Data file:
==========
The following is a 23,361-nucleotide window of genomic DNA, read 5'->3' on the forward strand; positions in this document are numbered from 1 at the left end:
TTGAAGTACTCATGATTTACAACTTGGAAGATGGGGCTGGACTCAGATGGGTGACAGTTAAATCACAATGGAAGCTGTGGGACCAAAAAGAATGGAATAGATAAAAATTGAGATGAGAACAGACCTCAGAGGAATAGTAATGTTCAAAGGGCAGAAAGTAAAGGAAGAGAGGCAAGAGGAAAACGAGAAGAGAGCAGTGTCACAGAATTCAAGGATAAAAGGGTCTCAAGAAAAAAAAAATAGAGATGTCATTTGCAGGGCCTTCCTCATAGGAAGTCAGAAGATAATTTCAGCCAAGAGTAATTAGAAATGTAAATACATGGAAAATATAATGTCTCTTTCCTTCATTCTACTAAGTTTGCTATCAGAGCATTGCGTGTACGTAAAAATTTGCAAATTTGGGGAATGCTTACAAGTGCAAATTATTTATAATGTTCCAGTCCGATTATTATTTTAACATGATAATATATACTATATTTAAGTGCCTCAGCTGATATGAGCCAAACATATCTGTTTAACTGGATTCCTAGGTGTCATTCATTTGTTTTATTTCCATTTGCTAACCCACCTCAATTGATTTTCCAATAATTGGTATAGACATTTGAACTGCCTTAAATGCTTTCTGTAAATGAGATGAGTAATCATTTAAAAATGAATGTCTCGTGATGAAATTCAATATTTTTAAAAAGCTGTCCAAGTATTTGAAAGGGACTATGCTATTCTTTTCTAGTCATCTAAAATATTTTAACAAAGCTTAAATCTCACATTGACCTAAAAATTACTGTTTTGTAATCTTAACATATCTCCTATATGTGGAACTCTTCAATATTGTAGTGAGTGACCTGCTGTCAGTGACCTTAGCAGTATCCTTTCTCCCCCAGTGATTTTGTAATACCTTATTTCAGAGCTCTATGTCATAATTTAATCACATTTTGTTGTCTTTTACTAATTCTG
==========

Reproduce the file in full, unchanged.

The following is a 23,361-nucleotide window of genomic DNA, read 5'->3' on the forward strand; positions in this document are numbered from 1 at the left end:
TTGAAGTACTCATGATTTACAACTTGGAAGATGGGGCTGGACTCAGATGGGTGACAGTTAAATCACAATGGAAGCTGTGGGACCAAAAAGAATGGAATAGATAAAAATTGAGATGAGAACAGACCTCAGAGGAATAGTAATGTTCAAAGGGCAGAAAGTAAAGGAAGAGAGGCAAGAGGAAAACGAGAAGAGAGCAGTGTCACAGAATTCAAGGATAAAAGGGTCTCAAGAAAAAAAAAATAGAGATGTCATTTGCAGGGCCTTCCTCATAGGAAGTCAGAAGATAATTTCAGCCAAGAGTAATTAGAAATGTAAATACATGGAAAATATAATGTCTCTTTCCTTCATTCTACTAAGTTTGCTATCAGAGCATTGCGTGTACGTAAAAATTTGCAAATTTGGGGAATGCTTACAAGTGCAAATTATTTATAATGTTCCAGTCCGATTATTATTTTAACATGATAATATATACTATATTTAAGTGCCTCAGCTGATATGAGCCAAACATATCTGTTTAACTGGATTCCTAGGTGTCATTCATTTGTTTTATTTCCATTTGCTAACCCACCTCAATTGATTTTCCAATAATTGGTATAGACATTTGAACTGCCTTAAATGCTTTCTGTAAATGAGATGAGTAATCATTTAAAAATGAATGTCTCGTGATGAAATTCAATATTTTTAAAAAGCTGTCCAAGTATTTGAAAGGGACTATGCTATTCTTTTCTAGTCATCTAAAATATTTTAACAAAGCTTAAATCTCACATTGACCTAAAAATTACTGTTTTGTAATCTTAACATATCTCCTATATGTGGAACTCTTCAATATTGTAGTGAGTGACCTGCTGTCAGTGACCTTAGCAGTATCCTTTCTCCCCCAGTGATTTTGTAATACCTTATTTCAGAGCTCTATGTCATAATTTAATCACATTTTGTTGTCTTTTACTAATTCTG